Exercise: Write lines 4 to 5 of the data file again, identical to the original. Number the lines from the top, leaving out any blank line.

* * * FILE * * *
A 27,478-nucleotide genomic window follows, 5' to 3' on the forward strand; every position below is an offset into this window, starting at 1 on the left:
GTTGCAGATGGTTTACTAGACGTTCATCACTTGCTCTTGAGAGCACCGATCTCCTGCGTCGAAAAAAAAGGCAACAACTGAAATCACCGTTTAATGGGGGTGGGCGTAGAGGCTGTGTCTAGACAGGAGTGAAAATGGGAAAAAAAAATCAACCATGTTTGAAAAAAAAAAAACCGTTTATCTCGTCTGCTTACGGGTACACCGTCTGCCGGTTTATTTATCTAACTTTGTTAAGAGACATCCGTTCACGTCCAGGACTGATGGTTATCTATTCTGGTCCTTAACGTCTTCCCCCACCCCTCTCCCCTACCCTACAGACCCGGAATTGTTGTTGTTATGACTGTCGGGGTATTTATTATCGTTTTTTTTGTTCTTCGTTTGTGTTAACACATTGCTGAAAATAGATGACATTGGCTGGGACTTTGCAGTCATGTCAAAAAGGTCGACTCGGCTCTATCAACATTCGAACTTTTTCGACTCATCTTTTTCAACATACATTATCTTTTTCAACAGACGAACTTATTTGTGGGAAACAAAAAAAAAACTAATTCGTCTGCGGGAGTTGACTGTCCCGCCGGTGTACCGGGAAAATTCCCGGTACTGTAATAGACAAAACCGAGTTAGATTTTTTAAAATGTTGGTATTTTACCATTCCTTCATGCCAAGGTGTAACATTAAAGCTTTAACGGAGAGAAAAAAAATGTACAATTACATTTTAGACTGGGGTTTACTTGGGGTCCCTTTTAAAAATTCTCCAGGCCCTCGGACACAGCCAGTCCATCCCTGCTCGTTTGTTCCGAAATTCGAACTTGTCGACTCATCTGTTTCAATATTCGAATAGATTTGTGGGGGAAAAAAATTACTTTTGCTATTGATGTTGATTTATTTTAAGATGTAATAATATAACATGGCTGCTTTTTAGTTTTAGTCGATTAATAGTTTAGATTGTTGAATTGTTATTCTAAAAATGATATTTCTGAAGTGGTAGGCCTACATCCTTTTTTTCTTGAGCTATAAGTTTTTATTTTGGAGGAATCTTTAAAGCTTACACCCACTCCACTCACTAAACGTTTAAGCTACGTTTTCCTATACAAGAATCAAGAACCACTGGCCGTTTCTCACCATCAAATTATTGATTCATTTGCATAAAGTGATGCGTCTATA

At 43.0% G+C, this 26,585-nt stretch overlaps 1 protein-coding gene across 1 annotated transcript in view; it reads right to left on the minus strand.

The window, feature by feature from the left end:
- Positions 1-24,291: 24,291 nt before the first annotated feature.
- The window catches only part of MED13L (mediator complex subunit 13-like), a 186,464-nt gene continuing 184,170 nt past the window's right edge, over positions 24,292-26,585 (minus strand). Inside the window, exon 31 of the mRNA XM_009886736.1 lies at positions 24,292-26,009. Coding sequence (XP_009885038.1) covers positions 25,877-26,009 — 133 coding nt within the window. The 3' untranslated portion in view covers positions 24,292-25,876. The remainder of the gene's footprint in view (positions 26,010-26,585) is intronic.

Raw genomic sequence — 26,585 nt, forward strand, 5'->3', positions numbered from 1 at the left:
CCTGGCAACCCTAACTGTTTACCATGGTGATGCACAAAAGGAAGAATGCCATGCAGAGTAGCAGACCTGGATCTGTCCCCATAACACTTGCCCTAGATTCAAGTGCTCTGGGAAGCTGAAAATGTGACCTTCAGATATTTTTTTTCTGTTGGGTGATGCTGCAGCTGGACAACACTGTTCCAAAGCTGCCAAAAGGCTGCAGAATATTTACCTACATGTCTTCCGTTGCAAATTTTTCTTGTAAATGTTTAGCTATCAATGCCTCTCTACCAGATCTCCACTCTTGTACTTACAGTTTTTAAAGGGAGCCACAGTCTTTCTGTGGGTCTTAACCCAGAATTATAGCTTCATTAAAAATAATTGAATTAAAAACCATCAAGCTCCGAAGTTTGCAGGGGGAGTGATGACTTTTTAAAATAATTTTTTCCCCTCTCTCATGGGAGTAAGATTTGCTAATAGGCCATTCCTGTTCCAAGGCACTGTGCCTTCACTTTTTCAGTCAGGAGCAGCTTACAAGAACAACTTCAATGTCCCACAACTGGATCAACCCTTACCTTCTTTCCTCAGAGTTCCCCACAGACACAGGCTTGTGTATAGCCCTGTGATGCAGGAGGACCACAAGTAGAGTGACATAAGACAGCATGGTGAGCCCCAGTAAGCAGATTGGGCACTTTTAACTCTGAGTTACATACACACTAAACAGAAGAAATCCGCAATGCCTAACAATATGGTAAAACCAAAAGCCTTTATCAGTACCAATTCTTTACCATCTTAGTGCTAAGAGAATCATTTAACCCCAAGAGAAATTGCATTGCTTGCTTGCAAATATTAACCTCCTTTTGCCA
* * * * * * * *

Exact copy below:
The window, feature by feature from the left end:
- Positions 1-24,291: 24,291 nt before the first annotated feature.